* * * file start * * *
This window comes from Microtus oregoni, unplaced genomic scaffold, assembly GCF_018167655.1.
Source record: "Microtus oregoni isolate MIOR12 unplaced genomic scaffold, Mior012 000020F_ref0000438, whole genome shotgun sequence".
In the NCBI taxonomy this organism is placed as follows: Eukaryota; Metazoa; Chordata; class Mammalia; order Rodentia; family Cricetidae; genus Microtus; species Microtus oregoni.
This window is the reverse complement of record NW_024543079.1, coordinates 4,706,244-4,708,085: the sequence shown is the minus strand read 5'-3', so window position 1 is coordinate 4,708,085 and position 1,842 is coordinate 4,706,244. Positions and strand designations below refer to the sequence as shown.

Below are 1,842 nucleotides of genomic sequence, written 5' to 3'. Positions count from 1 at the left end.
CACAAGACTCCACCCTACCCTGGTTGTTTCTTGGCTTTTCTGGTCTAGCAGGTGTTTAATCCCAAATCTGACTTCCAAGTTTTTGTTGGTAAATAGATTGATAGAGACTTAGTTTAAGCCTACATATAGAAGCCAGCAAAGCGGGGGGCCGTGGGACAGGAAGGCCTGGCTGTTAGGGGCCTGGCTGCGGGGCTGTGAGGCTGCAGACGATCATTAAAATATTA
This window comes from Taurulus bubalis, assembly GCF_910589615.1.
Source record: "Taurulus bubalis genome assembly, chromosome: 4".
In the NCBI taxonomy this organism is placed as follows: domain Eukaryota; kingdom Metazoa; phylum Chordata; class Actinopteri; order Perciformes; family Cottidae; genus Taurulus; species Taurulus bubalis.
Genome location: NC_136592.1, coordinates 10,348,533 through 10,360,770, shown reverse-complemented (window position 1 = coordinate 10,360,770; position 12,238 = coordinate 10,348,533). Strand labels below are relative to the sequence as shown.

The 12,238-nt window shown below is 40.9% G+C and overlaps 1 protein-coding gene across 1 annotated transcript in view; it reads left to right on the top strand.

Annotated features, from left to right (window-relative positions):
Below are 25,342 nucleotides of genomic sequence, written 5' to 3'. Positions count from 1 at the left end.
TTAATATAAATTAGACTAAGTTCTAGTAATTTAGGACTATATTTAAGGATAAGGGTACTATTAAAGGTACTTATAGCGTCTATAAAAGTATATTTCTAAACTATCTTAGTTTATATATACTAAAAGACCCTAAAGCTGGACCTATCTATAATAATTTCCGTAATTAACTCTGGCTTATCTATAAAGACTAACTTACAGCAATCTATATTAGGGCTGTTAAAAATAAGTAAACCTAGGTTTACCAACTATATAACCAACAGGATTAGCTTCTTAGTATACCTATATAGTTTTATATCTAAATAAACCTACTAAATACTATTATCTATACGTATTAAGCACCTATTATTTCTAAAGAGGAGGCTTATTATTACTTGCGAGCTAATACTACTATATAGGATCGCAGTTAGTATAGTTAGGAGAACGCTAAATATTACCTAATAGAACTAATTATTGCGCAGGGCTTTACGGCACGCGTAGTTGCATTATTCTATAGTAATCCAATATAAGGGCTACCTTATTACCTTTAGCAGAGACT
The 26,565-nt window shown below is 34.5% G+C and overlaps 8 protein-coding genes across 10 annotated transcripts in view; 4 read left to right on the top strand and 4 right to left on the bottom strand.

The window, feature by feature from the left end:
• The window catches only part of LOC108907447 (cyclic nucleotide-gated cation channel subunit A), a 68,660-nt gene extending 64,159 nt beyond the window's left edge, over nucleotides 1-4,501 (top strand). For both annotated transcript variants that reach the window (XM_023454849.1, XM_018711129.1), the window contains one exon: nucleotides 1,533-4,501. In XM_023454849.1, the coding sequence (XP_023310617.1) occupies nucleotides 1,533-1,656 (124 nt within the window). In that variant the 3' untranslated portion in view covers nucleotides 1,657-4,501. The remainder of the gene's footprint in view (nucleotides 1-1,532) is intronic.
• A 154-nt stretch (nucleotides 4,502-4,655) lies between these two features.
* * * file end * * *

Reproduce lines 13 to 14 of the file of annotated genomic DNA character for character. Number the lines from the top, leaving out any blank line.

Below are 25,342 nucleotides of genomic sequence, written 5' to 3'. Positions count from 1 at the left end.
TTAATATAAATTAGACTAAGTTCTAGTAATTTAGGACTATATTTAAGGATAAGGGTACTATTAAAGGTACTTATAGCGTCTATAAAAGTATATTTCTAAACTATCTTAGTTTATATATACTAAAAGACCCTAAAGCTGGACCTATCTATAATAATTTCCGTAATTAACTCTGGCTTATCTATAAAGACTAACTTACAGCAATCTATATTAGGGCTGTTAAAAATAAGTAAACCTAGGTTTACCAACTATATAACCAACAGGATTAGCTTCTTAGTATACCTATATAGTTTTATATCTAAATAAACCTACTAAATACTATTATCTATACGTATTAAGCACCTATTATTTCTAAAGAGGAGGCTTATTATTACTTGCGAGCTAATACTACTATATAGGATCGCAGTTAGTATAGTTAGGAGAACGCTAAATATTACCTAATAGAACTAATTATTGCGCAGGGCTTTACGGCACGCGTAGTTGCATTATTCTATAGTAATCCAATATAAGGGCTACCTTATTACCTTTAGCAGAGACT